What is the Sump Pump Inventory Program?
Homeowners and businesses use water every day for cleaning, bathrooms, etc., and send it down their drains when they are through with it. This water goes into the sanitary sewers where it is conveyed to the Hutchinson Wastewater Treatment Facility. This is what is supposed to happen.
To avoid groundwater or rainwater from entering homes/business basements, some homes/businesses have sump pumps in their basements.
These pumps are designed to pump groundwater or rainwater to the outside of the home/business to storm sewers.
- During the first Sump Pump Inventory Program in 2001, the City found that 8-9% of homes and businesses were out of compliance. This meant that before the 2001 program, an estimated 100 million gallons per year was being contributed to the City of Hutchinson Wastewater Treatment Facility for treatment. Treating sump pump water is not necessary and increases operating cost at the Wastewater Plant.
- Another round of inspections in 2007, which included over 700 properties, showed a similar rate of non-compliance around 10%. City staff is available to inspect sump pump discharges at the request of a property owner. As improperly connected sump pumps are identified the City requires that they are corrected.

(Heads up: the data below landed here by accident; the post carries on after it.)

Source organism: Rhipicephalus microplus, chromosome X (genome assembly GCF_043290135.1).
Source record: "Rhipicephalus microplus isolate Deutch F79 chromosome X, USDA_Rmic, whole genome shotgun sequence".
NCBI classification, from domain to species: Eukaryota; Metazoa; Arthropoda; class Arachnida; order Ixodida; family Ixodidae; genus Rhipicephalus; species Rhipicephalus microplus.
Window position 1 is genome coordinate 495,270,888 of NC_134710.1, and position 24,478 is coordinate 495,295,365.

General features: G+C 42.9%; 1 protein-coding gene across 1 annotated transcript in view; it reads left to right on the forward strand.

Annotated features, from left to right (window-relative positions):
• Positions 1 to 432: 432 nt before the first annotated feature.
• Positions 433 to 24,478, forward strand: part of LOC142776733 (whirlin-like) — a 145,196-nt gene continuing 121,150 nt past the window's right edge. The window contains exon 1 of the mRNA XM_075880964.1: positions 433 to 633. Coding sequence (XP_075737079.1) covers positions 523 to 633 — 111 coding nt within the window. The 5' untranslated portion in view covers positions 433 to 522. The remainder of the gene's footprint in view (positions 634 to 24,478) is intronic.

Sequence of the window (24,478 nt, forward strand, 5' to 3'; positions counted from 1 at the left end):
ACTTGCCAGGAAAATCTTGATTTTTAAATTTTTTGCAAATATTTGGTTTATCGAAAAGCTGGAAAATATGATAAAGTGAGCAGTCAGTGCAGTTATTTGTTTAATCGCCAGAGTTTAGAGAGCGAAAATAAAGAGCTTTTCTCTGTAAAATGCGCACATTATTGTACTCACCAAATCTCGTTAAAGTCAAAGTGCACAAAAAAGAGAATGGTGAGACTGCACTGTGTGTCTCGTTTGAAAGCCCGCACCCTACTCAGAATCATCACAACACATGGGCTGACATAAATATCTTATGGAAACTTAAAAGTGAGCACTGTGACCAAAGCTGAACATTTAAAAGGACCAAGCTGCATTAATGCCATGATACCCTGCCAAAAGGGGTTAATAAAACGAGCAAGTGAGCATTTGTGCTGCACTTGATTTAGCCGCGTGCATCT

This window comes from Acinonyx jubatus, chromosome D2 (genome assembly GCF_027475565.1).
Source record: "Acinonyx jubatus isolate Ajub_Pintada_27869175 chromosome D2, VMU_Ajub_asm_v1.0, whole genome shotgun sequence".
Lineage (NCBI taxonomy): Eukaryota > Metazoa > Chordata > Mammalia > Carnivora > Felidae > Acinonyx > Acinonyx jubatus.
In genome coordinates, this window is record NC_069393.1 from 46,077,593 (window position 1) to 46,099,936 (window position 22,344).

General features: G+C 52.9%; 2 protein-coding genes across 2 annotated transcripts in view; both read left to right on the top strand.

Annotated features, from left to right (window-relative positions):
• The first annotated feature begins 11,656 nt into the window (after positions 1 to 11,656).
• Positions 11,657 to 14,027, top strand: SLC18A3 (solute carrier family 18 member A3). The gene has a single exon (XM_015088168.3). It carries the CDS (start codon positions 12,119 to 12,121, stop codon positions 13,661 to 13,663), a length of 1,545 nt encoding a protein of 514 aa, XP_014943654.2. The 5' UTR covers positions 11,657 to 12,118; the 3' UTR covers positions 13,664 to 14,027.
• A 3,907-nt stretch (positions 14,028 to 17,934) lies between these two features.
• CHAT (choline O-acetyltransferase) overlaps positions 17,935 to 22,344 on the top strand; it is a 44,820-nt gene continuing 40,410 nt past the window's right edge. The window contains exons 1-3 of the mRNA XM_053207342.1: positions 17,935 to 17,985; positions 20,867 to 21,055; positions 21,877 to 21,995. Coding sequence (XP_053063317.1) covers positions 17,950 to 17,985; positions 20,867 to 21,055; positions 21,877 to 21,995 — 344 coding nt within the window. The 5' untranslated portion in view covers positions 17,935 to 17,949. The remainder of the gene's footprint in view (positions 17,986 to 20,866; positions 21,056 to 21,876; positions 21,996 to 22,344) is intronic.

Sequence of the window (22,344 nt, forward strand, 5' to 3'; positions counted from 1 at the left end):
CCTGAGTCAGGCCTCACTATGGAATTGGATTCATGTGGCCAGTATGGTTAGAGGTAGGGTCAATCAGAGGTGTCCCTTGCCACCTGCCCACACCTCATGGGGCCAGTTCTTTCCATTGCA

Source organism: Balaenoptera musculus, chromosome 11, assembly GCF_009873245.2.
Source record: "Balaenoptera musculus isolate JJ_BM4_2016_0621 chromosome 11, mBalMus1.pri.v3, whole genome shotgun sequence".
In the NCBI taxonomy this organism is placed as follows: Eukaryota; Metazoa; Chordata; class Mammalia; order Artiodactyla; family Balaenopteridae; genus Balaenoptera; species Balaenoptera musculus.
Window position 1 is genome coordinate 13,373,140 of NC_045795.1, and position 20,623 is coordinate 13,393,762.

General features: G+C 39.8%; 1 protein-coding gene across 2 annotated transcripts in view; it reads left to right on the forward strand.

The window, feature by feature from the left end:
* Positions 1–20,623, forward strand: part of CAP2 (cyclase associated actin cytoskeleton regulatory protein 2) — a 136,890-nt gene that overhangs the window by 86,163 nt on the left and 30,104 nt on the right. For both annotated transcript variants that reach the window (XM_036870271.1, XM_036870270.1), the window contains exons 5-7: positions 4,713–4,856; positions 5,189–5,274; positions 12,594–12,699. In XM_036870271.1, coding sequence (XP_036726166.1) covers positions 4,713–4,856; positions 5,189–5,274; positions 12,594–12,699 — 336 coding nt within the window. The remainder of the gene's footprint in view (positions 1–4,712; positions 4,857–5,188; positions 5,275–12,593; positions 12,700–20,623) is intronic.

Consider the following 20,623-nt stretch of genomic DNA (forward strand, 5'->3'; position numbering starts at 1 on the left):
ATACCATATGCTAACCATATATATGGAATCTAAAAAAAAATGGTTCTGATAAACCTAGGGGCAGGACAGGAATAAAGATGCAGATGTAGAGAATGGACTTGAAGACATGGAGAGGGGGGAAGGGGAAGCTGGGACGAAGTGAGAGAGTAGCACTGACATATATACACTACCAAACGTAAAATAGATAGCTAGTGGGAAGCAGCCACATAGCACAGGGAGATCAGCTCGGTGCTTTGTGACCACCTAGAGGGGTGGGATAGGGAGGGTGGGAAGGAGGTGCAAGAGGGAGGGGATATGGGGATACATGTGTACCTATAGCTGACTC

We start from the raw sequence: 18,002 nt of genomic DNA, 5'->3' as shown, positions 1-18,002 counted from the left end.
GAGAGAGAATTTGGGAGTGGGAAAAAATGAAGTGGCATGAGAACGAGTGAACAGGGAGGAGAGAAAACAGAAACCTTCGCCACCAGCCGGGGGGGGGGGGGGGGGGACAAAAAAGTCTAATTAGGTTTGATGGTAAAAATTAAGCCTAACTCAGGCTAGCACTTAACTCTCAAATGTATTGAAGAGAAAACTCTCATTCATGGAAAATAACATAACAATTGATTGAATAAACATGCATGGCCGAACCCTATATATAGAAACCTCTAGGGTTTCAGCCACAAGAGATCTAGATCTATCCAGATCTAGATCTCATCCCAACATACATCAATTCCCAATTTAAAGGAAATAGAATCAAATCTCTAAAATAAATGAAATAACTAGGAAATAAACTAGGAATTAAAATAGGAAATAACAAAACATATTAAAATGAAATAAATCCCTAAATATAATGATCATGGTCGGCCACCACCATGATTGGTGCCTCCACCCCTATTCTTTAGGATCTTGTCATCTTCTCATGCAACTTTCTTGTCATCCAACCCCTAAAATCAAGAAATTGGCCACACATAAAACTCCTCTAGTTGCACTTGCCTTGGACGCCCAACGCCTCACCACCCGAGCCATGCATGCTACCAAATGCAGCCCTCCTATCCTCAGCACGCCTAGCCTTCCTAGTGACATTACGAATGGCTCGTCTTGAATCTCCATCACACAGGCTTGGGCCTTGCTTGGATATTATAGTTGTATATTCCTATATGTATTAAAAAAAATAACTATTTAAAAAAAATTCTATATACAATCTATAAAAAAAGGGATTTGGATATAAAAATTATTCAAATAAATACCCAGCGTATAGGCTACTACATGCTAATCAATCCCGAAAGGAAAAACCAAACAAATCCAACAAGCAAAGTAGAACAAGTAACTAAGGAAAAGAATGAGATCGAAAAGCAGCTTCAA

Reasons for Sump Pump Program
- Sump Pump cross-connections are prohibited by both the City of Hutchinson’s Ordinance and the Plumbing Code
- Protects the Environment by reducing the chance of causing an upset to the Wastewater Treatment Facilities process
- Reduces flooding and overloading of the sanitary sewer system
- Reduces public health risks
- Extends the design capacity of the Wastewater Treatment Facility
- Reduces the City of Hutchinson wastewater treatment costs.
How should my sump pump be installed?
In a correctly installed system, a rigid section of pipe, such as PVC, takes water from the sump pump, through the basement, and deposits it outside the home or business.
Incorrectly installed or cross connected sump pump systems drain to the sanitary sewer. Sometimes the tile line is routed directly to the floor drain and not into a sump pit. This is also an illegal cross connection.
Techniques to prevent water from getting into your basement include but are not limited to: